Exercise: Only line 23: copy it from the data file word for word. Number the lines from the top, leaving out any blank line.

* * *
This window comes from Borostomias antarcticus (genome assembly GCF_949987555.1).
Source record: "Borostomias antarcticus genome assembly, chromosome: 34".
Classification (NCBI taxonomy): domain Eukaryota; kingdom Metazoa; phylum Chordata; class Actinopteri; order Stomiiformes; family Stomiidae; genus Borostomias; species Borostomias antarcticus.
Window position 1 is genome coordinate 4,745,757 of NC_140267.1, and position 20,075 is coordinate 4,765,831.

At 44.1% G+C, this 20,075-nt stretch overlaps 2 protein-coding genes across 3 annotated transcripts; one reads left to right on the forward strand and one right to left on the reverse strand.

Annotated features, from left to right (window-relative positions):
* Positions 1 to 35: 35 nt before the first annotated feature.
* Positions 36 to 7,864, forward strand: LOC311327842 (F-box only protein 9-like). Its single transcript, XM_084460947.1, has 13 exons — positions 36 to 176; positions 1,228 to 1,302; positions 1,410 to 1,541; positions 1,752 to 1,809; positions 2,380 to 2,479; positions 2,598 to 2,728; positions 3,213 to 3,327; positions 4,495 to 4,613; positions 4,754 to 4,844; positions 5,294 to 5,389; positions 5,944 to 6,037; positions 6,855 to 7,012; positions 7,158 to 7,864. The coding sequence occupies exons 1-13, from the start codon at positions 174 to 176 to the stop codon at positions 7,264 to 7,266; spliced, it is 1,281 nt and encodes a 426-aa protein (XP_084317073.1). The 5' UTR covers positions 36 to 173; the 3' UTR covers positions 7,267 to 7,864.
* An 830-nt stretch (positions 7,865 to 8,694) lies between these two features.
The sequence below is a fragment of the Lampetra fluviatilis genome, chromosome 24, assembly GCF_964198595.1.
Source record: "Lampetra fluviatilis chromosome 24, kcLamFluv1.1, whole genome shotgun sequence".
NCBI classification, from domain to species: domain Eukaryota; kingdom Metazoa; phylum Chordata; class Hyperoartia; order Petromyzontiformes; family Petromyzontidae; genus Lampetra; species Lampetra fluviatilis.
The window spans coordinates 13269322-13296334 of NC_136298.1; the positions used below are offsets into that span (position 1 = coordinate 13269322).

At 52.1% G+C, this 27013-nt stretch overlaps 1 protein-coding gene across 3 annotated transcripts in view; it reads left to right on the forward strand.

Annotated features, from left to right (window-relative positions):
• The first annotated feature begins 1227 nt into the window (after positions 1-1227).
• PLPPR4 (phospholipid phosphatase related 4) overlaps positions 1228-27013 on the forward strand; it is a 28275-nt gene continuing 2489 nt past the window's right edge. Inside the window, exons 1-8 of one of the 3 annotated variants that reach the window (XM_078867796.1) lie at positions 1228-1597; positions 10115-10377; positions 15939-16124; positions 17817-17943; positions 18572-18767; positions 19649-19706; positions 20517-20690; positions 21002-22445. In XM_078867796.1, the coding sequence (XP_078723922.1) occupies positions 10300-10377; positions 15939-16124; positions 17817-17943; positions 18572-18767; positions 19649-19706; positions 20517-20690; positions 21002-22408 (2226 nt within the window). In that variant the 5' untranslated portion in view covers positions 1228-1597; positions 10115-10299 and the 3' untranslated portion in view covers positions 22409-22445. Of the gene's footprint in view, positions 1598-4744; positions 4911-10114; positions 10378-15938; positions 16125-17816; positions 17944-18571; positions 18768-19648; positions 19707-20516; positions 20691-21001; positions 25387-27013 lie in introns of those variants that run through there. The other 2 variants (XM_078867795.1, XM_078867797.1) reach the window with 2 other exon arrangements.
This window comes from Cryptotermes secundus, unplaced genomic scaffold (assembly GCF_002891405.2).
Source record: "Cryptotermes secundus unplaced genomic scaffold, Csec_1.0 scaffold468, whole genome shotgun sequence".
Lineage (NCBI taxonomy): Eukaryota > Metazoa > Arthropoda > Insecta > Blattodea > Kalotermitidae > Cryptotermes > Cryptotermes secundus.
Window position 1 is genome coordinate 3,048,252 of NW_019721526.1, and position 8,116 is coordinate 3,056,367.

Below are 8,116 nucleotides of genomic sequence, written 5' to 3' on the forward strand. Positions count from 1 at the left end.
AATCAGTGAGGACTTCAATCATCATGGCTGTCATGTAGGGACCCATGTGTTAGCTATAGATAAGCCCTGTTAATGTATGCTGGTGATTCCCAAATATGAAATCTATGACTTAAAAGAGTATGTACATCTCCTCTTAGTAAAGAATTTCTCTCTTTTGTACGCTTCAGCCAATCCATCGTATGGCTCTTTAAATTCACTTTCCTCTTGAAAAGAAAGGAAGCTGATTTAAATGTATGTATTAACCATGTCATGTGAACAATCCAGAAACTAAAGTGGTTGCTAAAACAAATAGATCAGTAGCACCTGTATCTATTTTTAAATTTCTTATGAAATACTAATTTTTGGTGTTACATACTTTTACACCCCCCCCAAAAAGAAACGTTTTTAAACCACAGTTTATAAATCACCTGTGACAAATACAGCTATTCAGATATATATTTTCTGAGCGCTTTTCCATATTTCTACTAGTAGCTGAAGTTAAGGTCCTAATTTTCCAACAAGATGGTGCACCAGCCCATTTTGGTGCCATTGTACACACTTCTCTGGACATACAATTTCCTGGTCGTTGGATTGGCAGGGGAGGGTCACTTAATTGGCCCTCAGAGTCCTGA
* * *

AATCAGTGAGGACTTCAATCATCATGGCTGTCATGTAGGGACCCATGTGTTAGCTATAGATAAGCCCTGTTAATGTATGCTGGTGATTCCCAAATATGAAATCTATGACTTAAAAGAGTATGTACATCTCCTCTTAGTAAAGAATTTCTCTCTTTTGTACGCTTCAGCCAATCCATCGTATGGCTCTTTAAATTCACTTTCCTCTTGAAAAGAAAGGAAGCTGATTTAAATGTATGTATTAACCATGTCATGTGAACAATCCAGAAACTAAAGTGGTTGCTAAAACAAATAGATCAGTAGCACCTGTATCTATTTTTAAATTTCTTATGAAATACTAATTTTTGGTGTTACATACTTTTACACCCCCCCCAAAAAGAAACGTTTTTAAACCACAGTTTATAAATCACCTGTGACAAATACAGCTATTCAGATATATATTTTCTGAGCGCTTTTCCATATTTCTACTAGTAGCTGAAGTTAAGGTCCTAATTTTCCAACAAGATGGTGCACCAGCCCATTTTGGTGCCATTGTACACACTTCTCTGGACATACAATTTCCTGGTCGTTGGATTGGCAGGGGAGGGTCACTTAATTGGCCCTCAGAGTCCTGA